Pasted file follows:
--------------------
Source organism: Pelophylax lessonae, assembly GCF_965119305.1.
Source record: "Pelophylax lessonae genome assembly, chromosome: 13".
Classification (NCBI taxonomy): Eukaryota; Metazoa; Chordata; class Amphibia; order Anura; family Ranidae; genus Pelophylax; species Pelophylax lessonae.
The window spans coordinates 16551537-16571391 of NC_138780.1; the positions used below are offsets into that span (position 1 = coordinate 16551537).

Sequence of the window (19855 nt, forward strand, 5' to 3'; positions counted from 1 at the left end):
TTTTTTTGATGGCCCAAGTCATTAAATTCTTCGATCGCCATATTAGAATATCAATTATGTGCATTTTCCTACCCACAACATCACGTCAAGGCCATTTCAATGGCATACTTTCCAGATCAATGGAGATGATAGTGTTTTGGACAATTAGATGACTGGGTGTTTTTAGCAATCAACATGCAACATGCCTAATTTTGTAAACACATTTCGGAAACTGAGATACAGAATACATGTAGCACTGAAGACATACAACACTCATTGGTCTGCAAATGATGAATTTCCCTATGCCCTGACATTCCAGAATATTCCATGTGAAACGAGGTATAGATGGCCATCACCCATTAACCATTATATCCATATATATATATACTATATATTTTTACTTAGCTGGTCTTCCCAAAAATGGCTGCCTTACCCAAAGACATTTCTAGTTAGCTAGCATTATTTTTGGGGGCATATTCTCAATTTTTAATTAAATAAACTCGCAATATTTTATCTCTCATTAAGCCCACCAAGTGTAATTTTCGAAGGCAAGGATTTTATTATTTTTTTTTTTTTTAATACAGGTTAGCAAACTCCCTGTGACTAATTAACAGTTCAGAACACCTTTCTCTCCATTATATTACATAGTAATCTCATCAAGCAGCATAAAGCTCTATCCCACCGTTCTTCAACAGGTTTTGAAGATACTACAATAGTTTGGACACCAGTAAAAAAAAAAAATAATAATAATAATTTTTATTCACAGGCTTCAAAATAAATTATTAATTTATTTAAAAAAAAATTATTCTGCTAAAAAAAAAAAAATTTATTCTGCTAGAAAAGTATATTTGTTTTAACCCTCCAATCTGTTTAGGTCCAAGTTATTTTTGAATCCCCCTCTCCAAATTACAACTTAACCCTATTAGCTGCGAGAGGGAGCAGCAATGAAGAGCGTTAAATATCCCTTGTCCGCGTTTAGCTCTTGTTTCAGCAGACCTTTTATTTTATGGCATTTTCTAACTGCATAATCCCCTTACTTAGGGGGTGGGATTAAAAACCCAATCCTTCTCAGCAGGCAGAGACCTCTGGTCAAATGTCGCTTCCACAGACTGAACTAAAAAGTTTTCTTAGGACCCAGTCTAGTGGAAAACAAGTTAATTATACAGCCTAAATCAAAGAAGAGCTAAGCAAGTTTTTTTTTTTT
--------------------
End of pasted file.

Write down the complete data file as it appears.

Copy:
Source organism: Pelophylax lessonae, assembly GCF_965119305.1.
Source record: "Pelophylax lessonae genome assembly, chromosome: 13".
Classification (NCBI taxonomy): Eukaryota; Metazoa; Chordata; class Amphibia; order Anura; family Ranidae; genus Pelophylax; species Pelophylax lessonae.
The window spans coordinates 16551537-16571391 of NC_138780.1; the positions used below are offsets into that span (position 1 = coordinate 16551537).

Sequence of the window (19855 nt, forward strand, 5' to 3'; positions counted from 1 at the left end):
TTTTTTTGATGGCCCAAGTCATTAAATTCTTCGATCGCCATATTAGAATATCAATTATGTGCATTTTCCTACCCACAACATCACGTCAAGGCCATTTCAATGGCATACTTTCCAGATCAATGGAGATGATAGTGTTTTGGACAATTAGATGACTGGGTGTTTTTAGCAATCAACATGCAACATGCCTAATTTTGTAAACACATTTCGGAAACTGAGATACAGAATACATGTAGCACTGAAGACATACAACACTCATTGGTCTGCAAATGATGAATTTCCCTATGCCCTGACATTCCAGAATATTCCATGTGAAACGAGGTATAGATGGCCATCACCCATTAACCATTATATCCATATATATATATACTATATATTTTTACTTAGCTGGTCTTCCCAAAAATGGCTGCCTTACCCAAAGACATTTCTAGTTAGCTAGCATTATTTTTGGGGGCATATTCTCAATTTTTAATTAAATAAACTCGCAATATTTTATCTCTCATTAAGCCCACCAAGTGTAATTTTCGAAGGCAAGGATTTTATTATTTTTTTTTTTTTTAATACAGGTTAGCAAACTCCCTGTGACTAATTAACAGTTCAGAACACCTTTCTCTCCATTATATTACATAGTAATCTCATCAAGCAGCATAAAGCTCTATCCCACCGTTCTTCAACAGGTTTTGAAGATACTACAATAGTTTGGACACCAGTAAAAAAAAAAAATAATAATAATAATTTTTATTCACAGGCTTCAAAATAAATTATTAATTTATTTAAAAAAAAATTATTCTGCTAAAAAAAAAAAAATTTATTCTGCTAGAAAAGTATATTTGTTTTAACCCTCCAATCTGTTTAGGTCCAAGTTATTTTTGAATCCCCCTCTCCAAATTACAACTTAACCCTATTAGCTGCGAGAGGGAGCAGCAATGAAGAGCGTTAAATATCCCTTGTCCGCGTTTAGCTCTTGTTTCAGCAGACCTTTTATTTTATGGCATTTTCTAACTGCATAATCCCCTTACTTAGGGGGTGGGATTAAAAACCCAATCCTTCTCAGCAGGCAGAGACCTCTGGTCAAATGTCGCTTCCACAGACTGAACTAAAAAGTTTTCTTAGGACCCAGTCTAGTGGAAAACAAGTTAATTATACAGCCTAAATCAAAGAAGAGCTAAGCAAGTTTTTTTTTTTT